The Palolo Spot
    Palolo Science

Fig 4 - Palola viridis
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Palolo worms from the South Pacific are relatively well studied, because the annual risings are not only major festivities for the locals, but have also attracted the attention of biologists and anthropologists since the 18th century. It was noted that the swarming worms were headless. For a long time, it was a mystery where the heads were. Gray’s (1847) first scientific description of a Samoan Palolo worm was based on the headless portion only, later called the epitoke. He called the species Palola viridis, the genus name being derived from the Samoan name, and the species name meaning green. At the end of the 19th century, Friedländer (1898) and Krämer (1899) independently discovered that the worms spend most of their lifetime burrowing in hard substrate. Only once a year, their hind ends break off and swim spiralling to the surface to shed eggs and sperm. This reproductive frenzy only lasts for a few hours. Over the course of the next year, the head ends (or atokes) regenerate and eventually produce new epitokes.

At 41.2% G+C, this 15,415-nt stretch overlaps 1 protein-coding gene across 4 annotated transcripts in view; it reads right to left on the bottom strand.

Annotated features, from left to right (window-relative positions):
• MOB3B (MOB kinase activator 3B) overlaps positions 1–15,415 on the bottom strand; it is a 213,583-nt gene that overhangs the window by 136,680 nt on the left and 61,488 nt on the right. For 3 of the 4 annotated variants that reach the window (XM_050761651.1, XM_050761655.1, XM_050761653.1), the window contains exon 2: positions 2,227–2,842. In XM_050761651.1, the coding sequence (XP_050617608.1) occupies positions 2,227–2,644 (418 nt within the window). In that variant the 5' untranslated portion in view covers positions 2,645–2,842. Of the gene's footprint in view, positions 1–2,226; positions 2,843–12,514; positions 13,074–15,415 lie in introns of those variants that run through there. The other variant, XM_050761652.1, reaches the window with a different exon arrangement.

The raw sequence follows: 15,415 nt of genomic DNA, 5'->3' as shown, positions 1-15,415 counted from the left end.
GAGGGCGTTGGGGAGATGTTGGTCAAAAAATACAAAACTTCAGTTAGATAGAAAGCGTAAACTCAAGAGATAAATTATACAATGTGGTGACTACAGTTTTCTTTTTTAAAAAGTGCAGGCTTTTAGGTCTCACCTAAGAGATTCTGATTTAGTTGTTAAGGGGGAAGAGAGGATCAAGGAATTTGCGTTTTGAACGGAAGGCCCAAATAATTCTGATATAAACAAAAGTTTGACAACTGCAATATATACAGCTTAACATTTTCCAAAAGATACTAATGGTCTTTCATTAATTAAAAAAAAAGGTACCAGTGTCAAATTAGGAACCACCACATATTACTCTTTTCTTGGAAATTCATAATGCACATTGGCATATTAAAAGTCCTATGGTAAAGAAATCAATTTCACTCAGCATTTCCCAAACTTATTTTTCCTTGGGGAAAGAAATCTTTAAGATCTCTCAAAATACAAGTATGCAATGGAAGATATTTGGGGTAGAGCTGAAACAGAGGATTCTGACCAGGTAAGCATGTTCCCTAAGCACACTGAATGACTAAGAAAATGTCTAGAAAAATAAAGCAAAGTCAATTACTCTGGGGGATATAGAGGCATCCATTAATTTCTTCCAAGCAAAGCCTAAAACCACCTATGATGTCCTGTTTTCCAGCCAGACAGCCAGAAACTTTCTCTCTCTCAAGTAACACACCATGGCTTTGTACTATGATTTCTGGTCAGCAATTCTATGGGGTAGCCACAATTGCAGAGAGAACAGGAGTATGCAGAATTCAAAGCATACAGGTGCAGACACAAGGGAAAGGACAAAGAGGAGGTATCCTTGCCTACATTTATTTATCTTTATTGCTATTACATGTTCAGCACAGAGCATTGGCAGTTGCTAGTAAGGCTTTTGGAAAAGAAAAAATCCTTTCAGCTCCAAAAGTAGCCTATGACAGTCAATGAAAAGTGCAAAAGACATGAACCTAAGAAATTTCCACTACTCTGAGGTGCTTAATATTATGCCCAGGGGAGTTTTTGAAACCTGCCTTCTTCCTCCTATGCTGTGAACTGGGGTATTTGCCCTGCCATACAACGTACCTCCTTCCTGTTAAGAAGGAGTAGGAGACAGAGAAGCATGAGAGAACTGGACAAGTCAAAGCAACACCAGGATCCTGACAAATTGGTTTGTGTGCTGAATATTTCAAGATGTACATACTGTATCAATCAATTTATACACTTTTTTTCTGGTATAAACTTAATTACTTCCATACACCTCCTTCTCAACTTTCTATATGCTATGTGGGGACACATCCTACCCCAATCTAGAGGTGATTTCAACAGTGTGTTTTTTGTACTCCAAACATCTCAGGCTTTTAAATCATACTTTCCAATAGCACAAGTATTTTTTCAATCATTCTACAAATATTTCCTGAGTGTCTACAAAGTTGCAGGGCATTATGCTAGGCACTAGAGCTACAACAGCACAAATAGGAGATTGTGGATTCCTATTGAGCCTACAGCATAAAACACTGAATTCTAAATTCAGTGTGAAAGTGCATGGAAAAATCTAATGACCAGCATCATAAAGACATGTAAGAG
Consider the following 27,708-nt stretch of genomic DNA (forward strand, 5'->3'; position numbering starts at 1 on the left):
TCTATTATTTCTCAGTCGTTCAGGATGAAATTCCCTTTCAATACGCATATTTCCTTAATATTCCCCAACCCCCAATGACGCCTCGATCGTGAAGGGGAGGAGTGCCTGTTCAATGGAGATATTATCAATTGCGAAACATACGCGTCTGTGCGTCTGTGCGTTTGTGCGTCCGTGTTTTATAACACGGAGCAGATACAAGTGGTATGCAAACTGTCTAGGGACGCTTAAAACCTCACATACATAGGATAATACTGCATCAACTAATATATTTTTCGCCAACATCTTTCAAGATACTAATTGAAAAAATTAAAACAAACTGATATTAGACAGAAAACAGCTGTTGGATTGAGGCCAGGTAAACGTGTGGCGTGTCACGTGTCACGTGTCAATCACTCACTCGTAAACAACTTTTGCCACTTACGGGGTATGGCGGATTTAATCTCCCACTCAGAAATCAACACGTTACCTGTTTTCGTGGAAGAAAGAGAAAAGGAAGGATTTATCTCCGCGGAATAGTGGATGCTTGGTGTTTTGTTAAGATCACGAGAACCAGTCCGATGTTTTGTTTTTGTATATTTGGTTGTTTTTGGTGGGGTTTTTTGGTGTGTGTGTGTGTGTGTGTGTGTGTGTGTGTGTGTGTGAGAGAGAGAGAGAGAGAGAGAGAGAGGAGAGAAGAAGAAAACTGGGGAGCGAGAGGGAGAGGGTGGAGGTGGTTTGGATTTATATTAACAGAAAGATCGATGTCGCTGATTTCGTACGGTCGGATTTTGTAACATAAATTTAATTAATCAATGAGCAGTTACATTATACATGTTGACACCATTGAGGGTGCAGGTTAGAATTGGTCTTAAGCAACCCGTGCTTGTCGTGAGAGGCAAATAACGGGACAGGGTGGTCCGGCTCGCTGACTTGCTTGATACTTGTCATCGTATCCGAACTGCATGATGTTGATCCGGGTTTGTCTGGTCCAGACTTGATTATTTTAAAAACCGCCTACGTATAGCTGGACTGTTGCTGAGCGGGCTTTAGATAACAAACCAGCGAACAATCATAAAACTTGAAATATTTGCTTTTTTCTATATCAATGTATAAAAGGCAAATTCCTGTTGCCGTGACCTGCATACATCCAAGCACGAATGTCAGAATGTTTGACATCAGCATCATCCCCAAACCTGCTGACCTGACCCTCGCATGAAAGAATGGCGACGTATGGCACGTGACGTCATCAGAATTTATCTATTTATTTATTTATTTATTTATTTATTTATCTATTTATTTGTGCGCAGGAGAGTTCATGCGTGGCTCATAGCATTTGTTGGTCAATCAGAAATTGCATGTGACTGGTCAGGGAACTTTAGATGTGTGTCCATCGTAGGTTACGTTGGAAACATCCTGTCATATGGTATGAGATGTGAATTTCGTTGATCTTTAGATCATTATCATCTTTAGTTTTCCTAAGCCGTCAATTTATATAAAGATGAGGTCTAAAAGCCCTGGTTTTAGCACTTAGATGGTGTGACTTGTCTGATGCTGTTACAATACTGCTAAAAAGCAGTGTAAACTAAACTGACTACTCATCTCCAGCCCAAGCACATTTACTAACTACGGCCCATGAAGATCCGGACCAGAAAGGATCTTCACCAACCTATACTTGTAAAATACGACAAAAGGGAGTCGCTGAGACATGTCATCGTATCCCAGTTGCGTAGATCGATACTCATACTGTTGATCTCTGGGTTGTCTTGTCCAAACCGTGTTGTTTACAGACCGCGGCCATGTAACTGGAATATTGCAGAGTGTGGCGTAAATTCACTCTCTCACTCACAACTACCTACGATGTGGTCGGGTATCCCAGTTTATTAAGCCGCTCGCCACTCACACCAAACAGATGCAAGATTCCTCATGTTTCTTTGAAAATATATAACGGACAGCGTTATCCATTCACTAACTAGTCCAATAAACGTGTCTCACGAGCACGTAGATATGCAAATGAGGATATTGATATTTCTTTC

In parts of the world where Palolos do not rise or where the rising is not of cultural importance, they received less scientific attention than Palola viridis from the South Pacific. Yet Palola species have been recorded from all major oceans (see map/Fig. 5 and Table 1).

Palolo worms belong to the phylum Annelida, class Polychaeta, family Eunicidae. The family includes a number of different genera, but Palola is easily recognizable. See Table 2, Fig. 6 for distinguishing characteristics. The genus comprises 14 nominal species (Table 3). , but some may be synonyms and others may comprise several species. The species are difficult to identify because they are lacking many of the features that are taxonomically important in related eunicid genera. Gills, for example, if present, are usually single filaments, whereas in Eunice the branching pattern of the gills is a character to distinguish species. Subacicular hooks, which in Eunice are of variable colour and shape, depending on species, are absent in Palola. As morphological features are limited in their use for taxonomy of Palola, we are currently working on a sequence analysis of mitochondrial genes to define species boundaries in this group more clearly.


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